Some of Charlotte’s most powerful political, business and civic institutions are lining up behind a revitalization effort that could reshape the north end of uptown Charlotte.
The initiative, announced Thursday by Charlotte Center City Partners and the Foundation for the Carolinas, calls for the crafting of a new master plan for North Tryon by late next year.
Officials were interviewing consultants and architects Thursday, with hopes of winnowing the list to a few finalists Friday. Work on the plan should begin in March; property owners, tenants and others will be consulted.
“North Tryon Street offers the next frontier for exciting redevelopment in center city Charlotte,” said Michael Smith, president of Center City Partners, in a statement.
The area includes First Ward and Fourth Ward neighborhoods, as well as the Charlotte-Mecklenburg Public Library, McGlohon Theater, Discovery Place and the vacant Carolina Theatre.
In a recent interview with the Observer, Smith said the area is home to some 10,000 residents, several churches and the headquarters of Bank of America.
“Yet it suffers from vagrancy,” he said. “I think it’s ripe” for revitalization.
The plan’s emergence underscores how North Tryon, whose residential renaissance several decades ago helped spark uptown’s rebirth, has in some ways been eclipsed by once-forlorn South Tryon.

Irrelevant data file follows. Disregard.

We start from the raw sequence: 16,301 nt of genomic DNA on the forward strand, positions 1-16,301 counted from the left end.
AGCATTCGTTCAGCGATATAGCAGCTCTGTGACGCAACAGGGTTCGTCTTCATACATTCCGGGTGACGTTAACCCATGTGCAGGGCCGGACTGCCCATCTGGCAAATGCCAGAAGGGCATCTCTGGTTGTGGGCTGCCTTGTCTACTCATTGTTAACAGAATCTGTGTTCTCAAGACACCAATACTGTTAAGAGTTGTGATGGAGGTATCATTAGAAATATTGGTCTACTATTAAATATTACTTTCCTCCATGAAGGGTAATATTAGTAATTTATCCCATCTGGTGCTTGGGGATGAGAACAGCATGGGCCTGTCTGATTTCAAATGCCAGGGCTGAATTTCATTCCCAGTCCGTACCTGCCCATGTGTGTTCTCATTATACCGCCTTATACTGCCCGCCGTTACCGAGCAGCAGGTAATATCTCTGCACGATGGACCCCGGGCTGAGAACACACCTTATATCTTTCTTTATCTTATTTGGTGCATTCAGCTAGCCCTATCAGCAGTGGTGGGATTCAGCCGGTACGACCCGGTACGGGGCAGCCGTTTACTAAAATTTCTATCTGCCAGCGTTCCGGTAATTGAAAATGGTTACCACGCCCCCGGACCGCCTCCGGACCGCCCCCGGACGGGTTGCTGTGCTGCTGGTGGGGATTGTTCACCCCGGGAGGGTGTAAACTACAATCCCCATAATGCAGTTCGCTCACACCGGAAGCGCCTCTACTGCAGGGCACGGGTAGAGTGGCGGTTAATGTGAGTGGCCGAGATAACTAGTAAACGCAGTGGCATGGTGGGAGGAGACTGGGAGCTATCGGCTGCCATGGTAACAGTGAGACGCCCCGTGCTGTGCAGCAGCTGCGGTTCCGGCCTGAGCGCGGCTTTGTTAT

The $159 million Levine Cultural Campus has injected new energy into South Tryon since it came to life in 2010. Workers from the 48-story Duke Energy Center share the street with artists and museum patrons headed to the Bechtler, the Gantt, Knight Theater or the Mint.
Officials suggested the latest effort could similarly remake North Tryon. Smith said the city of Charlotte and Mecklenburg County are part of the process, as well as Bank of America and the major cultural institutions along North Tryon.
Asked if it will require taxpayer money, Smith replied: “There probably will be elements to be considered for municipal investment, but we’ll see – it depends on what the recommendations are.”
He added: “I think there will be opportunities for Bank of America to help us fulfill it ... It’s exciting to have everybody at the table.”
Charles Bowman, Bank of America’s North Carolina and Charlotte market president, said the bank has a long history of involvement with Charlotte’s civic projects and is open to helping.
“We’re excited to be a part of it,” he told the Observer. “It’s still pretty early, but we look forward to the discussion and the ideas that will come out of the process.”
Mayor Patrick Cannon also voiced support, calling the effort “a worthy cause that we all need to rally around.”
Asked whether the city would support it financially, he said: “At a minimum, the city should be open to listening for any ‘ask’ that may be placed on the table that’s reasonable. And from there we can determine if indeed we are able to meet the request.”
Center City Partners said in a news release that the effort hopes to “address the area’s urban design and infrastructure needs by examining underutilized land and structures.”
The city’s Main Library and Spirit Square could figure prominently. Officials representing both organizations say their current buildings could stand improvement.
The new North Tryon plan rekindles talk that Spirit Square could be demolished.